Voice of Experience: Lisa Hamblet, Staples

By Kim S. Nash  |  Posted 2002-05-15 Email Print this article Print
 
 
 
 
 
 
 

Staples' vice president of business-to-business e-commerce talks about her company's efforts to convince customers to consolidate supplies purchases into a single Web-based system.

Lisa Hamblet
VP, Business-to-Business E-commerce
Staples
Framingham, Mass.
www.staples.com

Manager's Profile: Prior to joining $10.7 billion Staples in 1990, Hamblet was a financial analyst at computer hardware company Data General. She has a BBA from the University of Massachusetts and an MBA from Bentley College.

Her Responsibility: Hamblet sets strategy for stapleslink.com, a business-to-business Web site where medium and large size companies buy office supplies online from Staples.

Her Big Push: Staples wants companies to consolidate the purchase of paper clips, printer ink, and the like at stapleslink.com. By collapsing purchasing into a single Web-based system, companies can more easily buy in bulk and save money. Traditionally, many companies buy office supplies department by department, from different suppliers, using all manner of methods—phone, fax, mail, Internet.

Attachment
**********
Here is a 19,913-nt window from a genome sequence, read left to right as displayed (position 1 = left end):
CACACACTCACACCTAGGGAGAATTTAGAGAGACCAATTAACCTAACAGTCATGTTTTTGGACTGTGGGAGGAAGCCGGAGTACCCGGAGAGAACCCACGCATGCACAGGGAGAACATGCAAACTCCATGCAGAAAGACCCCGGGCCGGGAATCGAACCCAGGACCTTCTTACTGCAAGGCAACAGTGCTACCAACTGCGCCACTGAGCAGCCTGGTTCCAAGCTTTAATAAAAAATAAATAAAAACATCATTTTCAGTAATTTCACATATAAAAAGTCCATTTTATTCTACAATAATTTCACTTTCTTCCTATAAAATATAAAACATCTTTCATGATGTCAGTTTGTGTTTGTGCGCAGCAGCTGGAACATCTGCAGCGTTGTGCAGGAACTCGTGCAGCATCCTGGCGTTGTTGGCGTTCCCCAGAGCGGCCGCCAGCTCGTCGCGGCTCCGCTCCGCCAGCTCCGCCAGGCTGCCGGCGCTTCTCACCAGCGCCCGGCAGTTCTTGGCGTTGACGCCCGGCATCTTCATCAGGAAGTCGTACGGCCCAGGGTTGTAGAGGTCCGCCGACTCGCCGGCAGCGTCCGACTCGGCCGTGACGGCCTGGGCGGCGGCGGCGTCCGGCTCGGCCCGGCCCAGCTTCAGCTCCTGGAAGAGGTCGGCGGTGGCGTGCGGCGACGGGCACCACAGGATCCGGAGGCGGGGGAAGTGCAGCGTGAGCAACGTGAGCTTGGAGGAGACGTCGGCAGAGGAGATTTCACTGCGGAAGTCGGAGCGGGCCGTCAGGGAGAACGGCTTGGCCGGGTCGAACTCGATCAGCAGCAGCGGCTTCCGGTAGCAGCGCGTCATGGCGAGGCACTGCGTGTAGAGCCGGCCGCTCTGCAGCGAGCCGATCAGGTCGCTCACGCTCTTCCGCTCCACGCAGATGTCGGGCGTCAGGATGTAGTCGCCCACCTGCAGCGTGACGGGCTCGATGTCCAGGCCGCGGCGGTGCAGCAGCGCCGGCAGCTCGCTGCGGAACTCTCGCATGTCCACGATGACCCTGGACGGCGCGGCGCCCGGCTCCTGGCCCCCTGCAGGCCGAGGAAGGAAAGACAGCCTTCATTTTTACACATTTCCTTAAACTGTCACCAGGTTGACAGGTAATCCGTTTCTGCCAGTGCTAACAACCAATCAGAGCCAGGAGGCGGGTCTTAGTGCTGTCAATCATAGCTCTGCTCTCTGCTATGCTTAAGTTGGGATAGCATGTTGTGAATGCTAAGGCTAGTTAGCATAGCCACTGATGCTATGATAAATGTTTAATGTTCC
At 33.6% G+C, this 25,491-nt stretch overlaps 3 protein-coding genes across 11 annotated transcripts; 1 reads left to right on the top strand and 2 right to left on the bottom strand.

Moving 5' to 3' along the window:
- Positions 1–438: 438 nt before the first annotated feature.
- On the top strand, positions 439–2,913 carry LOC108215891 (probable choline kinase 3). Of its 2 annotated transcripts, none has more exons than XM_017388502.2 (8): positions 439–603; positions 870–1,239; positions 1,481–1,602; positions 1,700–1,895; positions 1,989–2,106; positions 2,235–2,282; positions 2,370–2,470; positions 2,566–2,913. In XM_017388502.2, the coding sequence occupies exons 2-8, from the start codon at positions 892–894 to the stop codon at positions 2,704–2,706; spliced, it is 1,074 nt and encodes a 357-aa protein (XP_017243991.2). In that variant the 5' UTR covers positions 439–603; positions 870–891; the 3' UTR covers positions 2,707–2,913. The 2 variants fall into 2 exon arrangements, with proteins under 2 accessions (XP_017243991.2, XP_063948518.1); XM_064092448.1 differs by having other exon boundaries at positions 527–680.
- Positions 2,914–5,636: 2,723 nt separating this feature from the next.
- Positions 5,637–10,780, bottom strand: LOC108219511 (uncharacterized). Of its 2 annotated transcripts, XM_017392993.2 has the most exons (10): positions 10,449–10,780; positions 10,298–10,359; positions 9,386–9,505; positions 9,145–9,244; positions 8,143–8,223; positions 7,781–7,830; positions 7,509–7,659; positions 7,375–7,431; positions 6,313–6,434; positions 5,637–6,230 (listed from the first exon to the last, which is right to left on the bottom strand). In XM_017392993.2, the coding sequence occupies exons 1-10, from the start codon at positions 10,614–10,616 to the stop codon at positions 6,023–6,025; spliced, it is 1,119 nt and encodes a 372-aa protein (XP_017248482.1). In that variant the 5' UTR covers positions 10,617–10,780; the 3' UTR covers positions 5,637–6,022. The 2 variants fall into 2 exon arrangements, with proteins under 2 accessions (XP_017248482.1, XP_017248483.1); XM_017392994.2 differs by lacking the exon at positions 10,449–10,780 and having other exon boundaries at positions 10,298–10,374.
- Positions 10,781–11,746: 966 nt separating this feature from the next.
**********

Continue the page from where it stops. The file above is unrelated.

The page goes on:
Technology Details: Staples built the site largely in-house two years ago, but can connect with companies that use various online procurement applications, including software from Ariba and Commerce One. So far, 140 firms have signed up to use stapleslink.com.

Her Advice: Insist that your company's top managers require purchasing staff to use the centralized online system for buying equipment and supplies. Return on investment doesn't happen when people continue to buy the old way from old suppliers.

Her Wish: Standards.

Why Standards are Important: Electronic data interchange (EDI) applications, the precursors to online procurement, relied on strict standards for, say, data definitions and transmission protocols. That meant buyers and sellers could communicate easily. "But when these new applications came out, vendors were actually customizing individual fields for each customer," Hamblet says. That has stopped, but there are still no formal standards, she says, which is slowing e-procurement adoption.



 
 
 
 
Senior Writer
Kim_Nash@ziffdavisenterprise.com
Kim has covered the business of technology for 14 years, doing investigative work and writing about legal issues in the industry, including Microsoft Corp.'s antitrust trial. She has won numerous awards and has a B.S. degree in journalism from Boston University.
 
 
 
 
 
 

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